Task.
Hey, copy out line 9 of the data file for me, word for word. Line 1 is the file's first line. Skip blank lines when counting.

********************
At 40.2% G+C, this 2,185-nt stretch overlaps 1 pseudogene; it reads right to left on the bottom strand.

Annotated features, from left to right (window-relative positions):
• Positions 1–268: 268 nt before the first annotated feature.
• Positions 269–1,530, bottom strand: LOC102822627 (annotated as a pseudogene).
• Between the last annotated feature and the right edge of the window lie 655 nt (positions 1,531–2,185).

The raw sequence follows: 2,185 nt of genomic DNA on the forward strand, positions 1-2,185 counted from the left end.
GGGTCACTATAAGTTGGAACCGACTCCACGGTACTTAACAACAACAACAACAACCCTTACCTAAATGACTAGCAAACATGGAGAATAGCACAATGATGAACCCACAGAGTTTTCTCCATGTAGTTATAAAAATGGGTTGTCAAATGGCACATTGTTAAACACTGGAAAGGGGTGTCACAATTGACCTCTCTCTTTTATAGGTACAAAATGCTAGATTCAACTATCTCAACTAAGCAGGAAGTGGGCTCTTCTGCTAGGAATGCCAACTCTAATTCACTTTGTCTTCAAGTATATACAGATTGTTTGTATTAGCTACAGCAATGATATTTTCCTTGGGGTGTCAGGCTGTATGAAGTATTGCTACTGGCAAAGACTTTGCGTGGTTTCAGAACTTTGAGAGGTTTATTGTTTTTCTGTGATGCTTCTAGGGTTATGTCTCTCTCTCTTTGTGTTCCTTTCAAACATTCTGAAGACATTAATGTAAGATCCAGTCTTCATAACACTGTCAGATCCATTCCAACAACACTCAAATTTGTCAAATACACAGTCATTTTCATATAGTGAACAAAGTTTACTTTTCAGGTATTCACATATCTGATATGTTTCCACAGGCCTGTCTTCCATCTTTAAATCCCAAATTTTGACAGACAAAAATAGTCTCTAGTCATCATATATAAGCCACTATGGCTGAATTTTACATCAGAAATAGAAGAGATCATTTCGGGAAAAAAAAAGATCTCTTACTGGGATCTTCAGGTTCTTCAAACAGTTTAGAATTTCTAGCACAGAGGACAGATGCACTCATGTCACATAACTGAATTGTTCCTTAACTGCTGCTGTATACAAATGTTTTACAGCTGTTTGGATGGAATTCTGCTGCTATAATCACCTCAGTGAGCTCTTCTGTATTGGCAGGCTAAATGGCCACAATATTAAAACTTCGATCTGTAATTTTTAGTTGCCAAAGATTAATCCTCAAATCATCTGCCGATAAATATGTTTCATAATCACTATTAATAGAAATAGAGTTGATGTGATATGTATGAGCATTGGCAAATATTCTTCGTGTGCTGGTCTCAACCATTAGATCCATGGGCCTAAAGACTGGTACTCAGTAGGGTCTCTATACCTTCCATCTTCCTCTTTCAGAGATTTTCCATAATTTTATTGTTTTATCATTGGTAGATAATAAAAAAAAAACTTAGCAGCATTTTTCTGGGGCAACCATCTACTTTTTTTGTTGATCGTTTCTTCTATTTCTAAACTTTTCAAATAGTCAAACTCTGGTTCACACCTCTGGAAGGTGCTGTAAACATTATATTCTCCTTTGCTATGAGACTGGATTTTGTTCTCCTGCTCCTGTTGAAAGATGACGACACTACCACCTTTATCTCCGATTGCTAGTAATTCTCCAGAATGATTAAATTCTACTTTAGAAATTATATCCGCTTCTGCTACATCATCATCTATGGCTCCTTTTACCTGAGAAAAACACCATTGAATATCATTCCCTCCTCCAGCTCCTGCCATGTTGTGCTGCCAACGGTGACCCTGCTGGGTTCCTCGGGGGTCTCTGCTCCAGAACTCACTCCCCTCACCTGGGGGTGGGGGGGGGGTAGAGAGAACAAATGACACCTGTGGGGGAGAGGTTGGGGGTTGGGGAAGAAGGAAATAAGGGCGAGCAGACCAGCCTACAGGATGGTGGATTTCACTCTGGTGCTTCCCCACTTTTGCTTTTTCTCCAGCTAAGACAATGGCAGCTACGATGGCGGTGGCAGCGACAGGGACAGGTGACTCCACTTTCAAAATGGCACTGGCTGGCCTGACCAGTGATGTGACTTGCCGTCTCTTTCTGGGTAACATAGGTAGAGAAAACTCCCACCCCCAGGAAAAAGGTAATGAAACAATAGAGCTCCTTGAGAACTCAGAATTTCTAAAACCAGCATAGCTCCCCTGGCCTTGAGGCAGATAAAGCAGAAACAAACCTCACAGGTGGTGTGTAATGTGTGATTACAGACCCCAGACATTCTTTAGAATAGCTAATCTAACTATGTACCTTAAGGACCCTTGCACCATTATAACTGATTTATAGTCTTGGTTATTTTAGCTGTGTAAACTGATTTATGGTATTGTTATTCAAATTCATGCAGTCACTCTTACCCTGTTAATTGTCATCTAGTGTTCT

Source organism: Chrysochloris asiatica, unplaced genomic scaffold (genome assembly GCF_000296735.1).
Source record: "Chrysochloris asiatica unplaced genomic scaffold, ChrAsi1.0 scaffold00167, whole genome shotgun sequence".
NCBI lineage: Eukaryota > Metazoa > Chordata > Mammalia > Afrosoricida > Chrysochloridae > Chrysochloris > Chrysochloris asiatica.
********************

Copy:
Source record: "Chrysochloris asiatica unplaced genomic scaffold, ChrAsi1.0 scaffold00167, whole genome shotgun sequence".